Sonam Kapoor looks a lot more confident and composed than she did a few films back. The actor admits that she made some rash choices when she was younger, but has now figured out what she wants.
She tells us about doing comedy, the pressure of doing films without popular co-stars, and why she should have relied on her father (senior actor Anil Kapoor).
You’re the solo heroine of your next release. How much pressure are you feeling?
The same amount I felt during Raanjhanaa (2013) and Khoobsurat (2014). Everyone in the film is 5,000 times more talented than me, and working with such actors helps you improve your own performance. There’s Rajkummar (Rao), who is a National Award-winning actor, and Pulkit (Samrat) and Varun (Sharma), who are natural actors. I am lucky to have them as co-stars.
You seem to have come into your own with your last few films.
I got a lot of appreciation for Delhi-6 (2009). I was 21 years old, and I hadn’t relied on my dad for advice. People would call me his daughter and they said I was born with a silver spoon, but whether or not anyone believed it, I wanted to learn on my own and make my own choices. However, that was a mistake. I should have spoken to dad and let him guide me. Had I taken his advice, my career trajectory would have been different. I was young and rash at that time, but eventually, I realised that whether they were big or small, I had to do films I believed in. I didn’t let go of my personal fashion sense, which is why people talk about it, and I have got many endorsement deals due to it. With my movies, I was trying to fit into a slot, and that didn’t work for me. I made mistakes, but I’ve grown up and somewhat figured out who I am, now.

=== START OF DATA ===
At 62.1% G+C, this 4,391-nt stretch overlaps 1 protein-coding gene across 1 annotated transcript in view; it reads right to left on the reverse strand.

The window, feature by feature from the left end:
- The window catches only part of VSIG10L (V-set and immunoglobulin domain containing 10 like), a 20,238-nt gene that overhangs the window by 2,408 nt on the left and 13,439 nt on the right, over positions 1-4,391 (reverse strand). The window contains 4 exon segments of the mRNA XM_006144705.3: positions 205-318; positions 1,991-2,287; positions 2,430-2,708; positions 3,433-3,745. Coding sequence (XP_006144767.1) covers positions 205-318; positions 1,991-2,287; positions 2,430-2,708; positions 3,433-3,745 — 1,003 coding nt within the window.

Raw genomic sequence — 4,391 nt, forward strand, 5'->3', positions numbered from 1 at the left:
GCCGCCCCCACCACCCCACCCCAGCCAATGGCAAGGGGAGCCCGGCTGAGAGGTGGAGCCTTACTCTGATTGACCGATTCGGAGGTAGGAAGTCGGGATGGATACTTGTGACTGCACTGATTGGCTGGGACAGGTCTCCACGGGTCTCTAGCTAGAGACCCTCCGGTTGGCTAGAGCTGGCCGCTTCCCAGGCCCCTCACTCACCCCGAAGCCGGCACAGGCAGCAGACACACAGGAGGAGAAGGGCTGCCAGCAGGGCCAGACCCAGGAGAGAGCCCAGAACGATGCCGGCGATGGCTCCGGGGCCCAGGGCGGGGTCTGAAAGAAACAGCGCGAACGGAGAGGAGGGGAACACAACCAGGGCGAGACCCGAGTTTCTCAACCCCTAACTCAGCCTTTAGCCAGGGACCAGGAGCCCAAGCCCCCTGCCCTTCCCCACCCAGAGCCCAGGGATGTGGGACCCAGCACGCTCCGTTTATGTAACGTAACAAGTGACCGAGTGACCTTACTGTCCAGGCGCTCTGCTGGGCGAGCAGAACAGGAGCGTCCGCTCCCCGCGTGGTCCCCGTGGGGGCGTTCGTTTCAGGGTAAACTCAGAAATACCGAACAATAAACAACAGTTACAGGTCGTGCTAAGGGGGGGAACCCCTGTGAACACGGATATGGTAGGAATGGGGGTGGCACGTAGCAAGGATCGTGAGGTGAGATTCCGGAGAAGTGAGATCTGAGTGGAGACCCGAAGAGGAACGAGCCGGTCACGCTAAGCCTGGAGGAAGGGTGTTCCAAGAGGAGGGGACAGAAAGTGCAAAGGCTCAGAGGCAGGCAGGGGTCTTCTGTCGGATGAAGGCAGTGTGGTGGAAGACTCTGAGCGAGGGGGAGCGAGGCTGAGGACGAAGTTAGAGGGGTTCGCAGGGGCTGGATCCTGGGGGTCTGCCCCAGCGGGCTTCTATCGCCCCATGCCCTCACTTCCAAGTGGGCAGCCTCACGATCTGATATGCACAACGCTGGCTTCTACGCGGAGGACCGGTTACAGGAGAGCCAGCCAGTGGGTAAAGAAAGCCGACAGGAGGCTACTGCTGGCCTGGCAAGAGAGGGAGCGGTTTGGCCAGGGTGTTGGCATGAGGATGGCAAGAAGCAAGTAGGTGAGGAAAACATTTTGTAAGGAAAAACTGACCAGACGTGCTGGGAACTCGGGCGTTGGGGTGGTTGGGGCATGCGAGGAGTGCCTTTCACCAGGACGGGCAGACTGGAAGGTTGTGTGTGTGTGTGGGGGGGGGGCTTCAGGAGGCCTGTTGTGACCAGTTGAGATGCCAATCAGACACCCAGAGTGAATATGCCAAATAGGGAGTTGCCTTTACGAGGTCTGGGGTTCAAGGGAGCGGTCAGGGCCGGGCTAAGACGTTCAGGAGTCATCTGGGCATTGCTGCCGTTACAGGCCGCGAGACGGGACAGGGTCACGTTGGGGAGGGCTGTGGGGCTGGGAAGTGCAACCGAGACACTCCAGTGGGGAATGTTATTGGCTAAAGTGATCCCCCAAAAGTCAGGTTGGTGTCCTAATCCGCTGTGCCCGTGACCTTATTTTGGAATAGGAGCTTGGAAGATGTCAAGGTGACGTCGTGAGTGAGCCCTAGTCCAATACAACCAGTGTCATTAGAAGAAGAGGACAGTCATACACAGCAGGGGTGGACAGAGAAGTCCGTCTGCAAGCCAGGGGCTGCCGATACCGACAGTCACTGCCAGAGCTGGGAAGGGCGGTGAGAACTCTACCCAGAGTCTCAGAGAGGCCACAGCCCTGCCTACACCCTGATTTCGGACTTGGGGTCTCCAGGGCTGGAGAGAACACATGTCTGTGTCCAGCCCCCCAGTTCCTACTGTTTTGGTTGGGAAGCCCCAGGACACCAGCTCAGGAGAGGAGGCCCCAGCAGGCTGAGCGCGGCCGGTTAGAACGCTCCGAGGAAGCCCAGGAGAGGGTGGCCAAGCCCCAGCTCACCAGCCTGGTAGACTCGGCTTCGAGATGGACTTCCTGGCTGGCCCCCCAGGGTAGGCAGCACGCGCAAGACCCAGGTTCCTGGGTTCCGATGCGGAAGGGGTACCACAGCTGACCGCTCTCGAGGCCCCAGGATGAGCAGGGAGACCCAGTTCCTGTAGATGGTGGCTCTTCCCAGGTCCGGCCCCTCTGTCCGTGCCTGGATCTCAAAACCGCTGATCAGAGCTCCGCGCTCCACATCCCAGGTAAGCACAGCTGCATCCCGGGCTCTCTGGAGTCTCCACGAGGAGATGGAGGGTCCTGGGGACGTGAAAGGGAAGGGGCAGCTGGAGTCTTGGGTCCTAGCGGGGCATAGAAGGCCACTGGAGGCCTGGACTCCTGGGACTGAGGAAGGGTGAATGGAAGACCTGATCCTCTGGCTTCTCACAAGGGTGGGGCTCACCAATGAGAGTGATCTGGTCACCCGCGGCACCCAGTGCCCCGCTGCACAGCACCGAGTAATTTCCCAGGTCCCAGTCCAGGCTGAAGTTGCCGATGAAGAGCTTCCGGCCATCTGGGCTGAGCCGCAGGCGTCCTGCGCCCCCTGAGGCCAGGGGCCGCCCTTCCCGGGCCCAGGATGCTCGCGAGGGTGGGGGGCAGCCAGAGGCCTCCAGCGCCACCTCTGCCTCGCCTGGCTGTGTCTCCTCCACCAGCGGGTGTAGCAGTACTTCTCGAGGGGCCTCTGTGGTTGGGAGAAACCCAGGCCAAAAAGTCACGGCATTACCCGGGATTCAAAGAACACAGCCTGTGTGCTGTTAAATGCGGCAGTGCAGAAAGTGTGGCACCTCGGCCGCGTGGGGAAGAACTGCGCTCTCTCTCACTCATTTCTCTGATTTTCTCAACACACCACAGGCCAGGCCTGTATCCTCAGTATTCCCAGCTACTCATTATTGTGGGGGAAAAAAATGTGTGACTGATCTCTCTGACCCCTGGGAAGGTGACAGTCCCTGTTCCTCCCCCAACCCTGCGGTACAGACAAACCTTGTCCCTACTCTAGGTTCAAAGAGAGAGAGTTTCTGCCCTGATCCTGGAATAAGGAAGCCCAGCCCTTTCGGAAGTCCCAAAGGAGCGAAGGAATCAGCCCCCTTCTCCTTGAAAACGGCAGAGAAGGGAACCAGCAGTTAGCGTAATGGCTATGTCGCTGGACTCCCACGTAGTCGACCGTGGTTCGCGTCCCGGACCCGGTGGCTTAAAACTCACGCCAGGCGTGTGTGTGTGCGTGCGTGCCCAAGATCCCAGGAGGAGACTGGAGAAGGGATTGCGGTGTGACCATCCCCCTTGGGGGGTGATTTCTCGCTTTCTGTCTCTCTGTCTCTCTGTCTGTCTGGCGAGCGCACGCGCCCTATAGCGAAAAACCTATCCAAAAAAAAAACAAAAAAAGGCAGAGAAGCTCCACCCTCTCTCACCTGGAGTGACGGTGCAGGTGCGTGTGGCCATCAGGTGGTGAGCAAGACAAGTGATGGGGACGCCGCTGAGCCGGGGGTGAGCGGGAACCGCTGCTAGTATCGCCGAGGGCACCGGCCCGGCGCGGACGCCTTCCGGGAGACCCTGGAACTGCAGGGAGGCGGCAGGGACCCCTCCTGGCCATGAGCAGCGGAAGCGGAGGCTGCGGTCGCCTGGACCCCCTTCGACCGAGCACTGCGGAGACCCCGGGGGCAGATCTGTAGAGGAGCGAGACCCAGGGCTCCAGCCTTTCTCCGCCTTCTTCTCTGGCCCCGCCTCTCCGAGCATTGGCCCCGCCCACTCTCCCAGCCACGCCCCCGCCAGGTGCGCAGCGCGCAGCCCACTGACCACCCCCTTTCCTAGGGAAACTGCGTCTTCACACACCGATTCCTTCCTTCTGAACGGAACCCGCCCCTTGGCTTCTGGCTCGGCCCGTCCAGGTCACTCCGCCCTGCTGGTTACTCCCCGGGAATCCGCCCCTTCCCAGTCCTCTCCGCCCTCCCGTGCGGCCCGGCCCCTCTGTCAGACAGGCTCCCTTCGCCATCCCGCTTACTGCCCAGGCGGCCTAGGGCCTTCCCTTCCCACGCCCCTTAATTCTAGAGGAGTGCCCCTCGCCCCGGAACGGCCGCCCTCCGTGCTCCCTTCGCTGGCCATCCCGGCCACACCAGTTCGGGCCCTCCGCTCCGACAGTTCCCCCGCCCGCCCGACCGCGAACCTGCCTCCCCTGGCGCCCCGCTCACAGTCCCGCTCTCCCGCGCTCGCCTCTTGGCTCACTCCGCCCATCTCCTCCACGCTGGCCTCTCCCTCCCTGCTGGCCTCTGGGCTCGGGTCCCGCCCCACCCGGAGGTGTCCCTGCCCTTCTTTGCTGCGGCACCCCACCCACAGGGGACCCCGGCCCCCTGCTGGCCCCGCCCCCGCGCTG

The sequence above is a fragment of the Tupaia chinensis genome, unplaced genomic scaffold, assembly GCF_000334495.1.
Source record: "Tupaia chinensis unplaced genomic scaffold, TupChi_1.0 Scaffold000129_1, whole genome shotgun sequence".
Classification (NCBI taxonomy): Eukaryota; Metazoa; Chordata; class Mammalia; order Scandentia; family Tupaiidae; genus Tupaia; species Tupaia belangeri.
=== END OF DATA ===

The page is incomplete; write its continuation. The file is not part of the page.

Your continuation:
Does working without popular co-stars scare you?
You can never tell which film will work and which won’t. Working with the biggest directors and actors didn’t give me the box-office credit I deserved, so I feel it doesn’t matter. The fate of a film can go any way, so I’d rather go with my gut, enjoy the process and leave the rest to the audience. I’m not in a race; I’m doing my own thing. I have a lot going for me in a happy way, not a crazy, ambitious or ugly manner.